Governments, Civil Society and Private sector actors we understand the roles they play in ensuring inclusive development. Output: A publication that will contain recommendations to governments, private sector and youth on how they will ensure an inclusive future of work.
We will encourage everyone to speak and also encourage anonymous feedback.
Relevance to Internet Governance: The Session will give recommendations to governments on how they can use digital technologies to ensure inclusion of marginalized populations. For example, the right to public participation is a political right that is recognized in international treaties and domestic legislation in African Countries such as South Africa and Kenya. However, most of these public participation forums, on legislation for example, are usually held during the weekday, when most people are at work; are held in government premises that are in areas that are not accessible to the average citizen because of distance and the cost of travel; are not accessible to persons with disabilities; are conducted in languages that most citizens do not understand and are never given sufficient notice to enable people to plan to attend. The session will also explore digital opportunities that can be harnessed by governments in delivering educational. The session will cover tangible regulations and policies that they can adopt to encourage private sector investment in pro-poor innovations that will enable everyone to have access to technologies. Private sector The session will cover specific recommendations for the private sector in creating opportunities for women to make use of and benefit from technology and for them not to be left behind; including the design of useful digital products for women and other marginalized populations. Civil society The session will give ideas and best practices to civil society on how they can support the unique challenges faced by developing countries in Africa including challenging existing norms that are a barrier to women, youth and persons with disabilities from benefiting from digital technologies.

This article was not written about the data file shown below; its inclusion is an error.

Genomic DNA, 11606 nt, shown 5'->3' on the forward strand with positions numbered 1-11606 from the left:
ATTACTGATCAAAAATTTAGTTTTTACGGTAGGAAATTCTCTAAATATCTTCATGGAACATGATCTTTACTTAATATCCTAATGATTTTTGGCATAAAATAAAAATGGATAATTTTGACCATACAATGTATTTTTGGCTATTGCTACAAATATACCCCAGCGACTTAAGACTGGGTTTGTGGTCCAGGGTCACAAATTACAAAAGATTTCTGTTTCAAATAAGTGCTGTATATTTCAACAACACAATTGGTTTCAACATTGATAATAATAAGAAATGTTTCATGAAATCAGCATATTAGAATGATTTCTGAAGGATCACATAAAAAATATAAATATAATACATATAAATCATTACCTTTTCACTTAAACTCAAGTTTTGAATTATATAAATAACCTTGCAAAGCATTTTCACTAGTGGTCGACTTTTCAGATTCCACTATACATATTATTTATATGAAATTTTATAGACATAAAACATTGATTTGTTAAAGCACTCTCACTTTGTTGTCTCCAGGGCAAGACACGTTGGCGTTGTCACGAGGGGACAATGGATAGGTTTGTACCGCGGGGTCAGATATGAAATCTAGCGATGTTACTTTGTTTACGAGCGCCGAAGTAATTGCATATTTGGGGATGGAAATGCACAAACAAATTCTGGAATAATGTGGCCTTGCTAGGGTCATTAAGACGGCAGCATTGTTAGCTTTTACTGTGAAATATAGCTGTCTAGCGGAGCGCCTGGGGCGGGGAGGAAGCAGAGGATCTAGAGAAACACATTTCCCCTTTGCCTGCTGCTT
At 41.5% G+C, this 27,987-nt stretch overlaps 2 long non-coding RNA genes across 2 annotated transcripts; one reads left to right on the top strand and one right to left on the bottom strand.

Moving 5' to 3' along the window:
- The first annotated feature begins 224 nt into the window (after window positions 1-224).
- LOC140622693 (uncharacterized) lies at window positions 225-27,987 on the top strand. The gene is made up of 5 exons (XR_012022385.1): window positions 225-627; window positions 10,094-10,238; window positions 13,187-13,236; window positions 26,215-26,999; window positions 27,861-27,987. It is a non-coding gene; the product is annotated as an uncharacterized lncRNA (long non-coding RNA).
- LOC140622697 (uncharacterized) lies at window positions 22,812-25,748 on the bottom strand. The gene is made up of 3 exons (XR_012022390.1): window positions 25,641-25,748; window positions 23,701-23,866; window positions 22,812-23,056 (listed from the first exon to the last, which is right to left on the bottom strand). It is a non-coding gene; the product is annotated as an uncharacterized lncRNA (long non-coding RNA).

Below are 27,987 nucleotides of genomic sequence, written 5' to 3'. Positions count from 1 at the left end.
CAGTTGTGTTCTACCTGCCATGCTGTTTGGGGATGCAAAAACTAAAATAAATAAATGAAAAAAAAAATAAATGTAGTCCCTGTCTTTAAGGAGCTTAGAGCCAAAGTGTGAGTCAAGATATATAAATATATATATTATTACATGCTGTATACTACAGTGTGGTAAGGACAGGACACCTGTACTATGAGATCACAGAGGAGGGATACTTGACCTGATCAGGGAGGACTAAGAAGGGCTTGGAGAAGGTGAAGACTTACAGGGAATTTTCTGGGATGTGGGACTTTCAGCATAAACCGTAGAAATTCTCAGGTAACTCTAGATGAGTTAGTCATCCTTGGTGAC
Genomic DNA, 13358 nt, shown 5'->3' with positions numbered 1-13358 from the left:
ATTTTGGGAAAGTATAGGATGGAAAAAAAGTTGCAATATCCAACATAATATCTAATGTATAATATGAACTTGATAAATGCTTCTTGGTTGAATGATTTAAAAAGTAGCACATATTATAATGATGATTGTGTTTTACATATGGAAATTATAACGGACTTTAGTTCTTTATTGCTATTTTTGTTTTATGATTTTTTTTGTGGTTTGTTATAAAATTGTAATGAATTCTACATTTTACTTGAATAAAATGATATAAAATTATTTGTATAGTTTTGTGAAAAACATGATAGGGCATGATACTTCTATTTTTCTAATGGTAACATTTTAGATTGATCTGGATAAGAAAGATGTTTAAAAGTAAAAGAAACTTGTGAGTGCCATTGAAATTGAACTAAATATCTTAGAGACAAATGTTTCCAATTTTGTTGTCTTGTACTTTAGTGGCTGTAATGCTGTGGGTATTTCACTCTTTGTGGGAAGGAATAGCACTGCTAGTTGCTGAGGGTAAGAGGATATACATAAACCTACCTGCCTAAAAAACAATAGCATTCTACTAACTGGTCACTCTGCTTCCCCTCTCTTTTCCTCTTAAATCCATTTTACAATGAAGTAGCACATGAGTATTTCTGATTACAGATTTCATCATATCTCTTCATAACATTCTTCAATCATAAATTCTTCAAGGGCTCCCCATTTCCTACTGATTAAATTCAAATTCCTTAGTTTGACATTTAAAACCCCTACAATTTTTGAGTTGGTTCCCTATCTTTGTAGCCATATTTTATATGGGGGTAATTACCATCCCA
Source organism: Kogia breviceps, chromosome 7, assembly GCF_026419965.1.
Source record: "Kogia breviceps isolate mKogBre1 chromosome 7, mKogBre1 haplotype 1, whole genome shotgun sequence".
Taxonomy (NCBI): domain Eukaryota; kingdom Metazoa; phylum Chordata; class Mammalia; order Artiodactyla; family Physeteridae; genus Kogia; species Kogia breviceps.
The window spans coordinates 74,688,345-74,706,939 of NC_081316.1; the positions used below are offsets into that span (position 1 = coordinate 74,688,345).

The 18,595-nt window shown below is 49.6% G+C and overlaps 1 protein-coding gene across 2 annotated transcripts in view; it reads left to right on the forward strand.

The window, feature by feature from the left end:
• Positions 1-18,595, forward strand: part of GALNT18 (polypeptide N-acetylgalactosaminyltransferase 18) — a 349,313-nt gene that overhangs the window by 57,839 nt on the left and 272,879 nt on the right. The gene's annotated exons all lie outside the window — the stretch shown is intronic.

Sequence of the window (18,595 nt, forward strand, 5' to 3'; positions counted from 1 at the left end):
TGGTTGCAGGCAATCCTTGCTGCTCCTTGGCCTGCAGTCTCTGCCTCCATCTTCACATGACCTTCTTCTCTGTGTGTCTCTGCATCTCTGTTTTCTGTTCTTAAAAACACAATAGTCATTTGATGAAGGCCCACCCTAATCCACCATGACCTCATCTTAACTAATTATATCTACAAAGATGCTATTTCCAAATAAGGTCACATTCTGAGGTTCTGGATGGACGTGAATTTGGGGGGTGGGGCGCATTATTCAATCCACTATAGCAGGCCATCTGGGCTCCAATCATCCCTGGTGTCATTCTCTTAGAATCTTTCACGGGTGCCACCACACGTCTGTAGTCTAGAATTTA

Relevance to Theme: The session will come up with specific recommendations to ensure that women, youth and persons with disabilities will not be further excluded by digitization but that digitization will be used as a tool to ensure they have the skills and opportunities necessary for work in the future.
Usage of IGF Official Tool.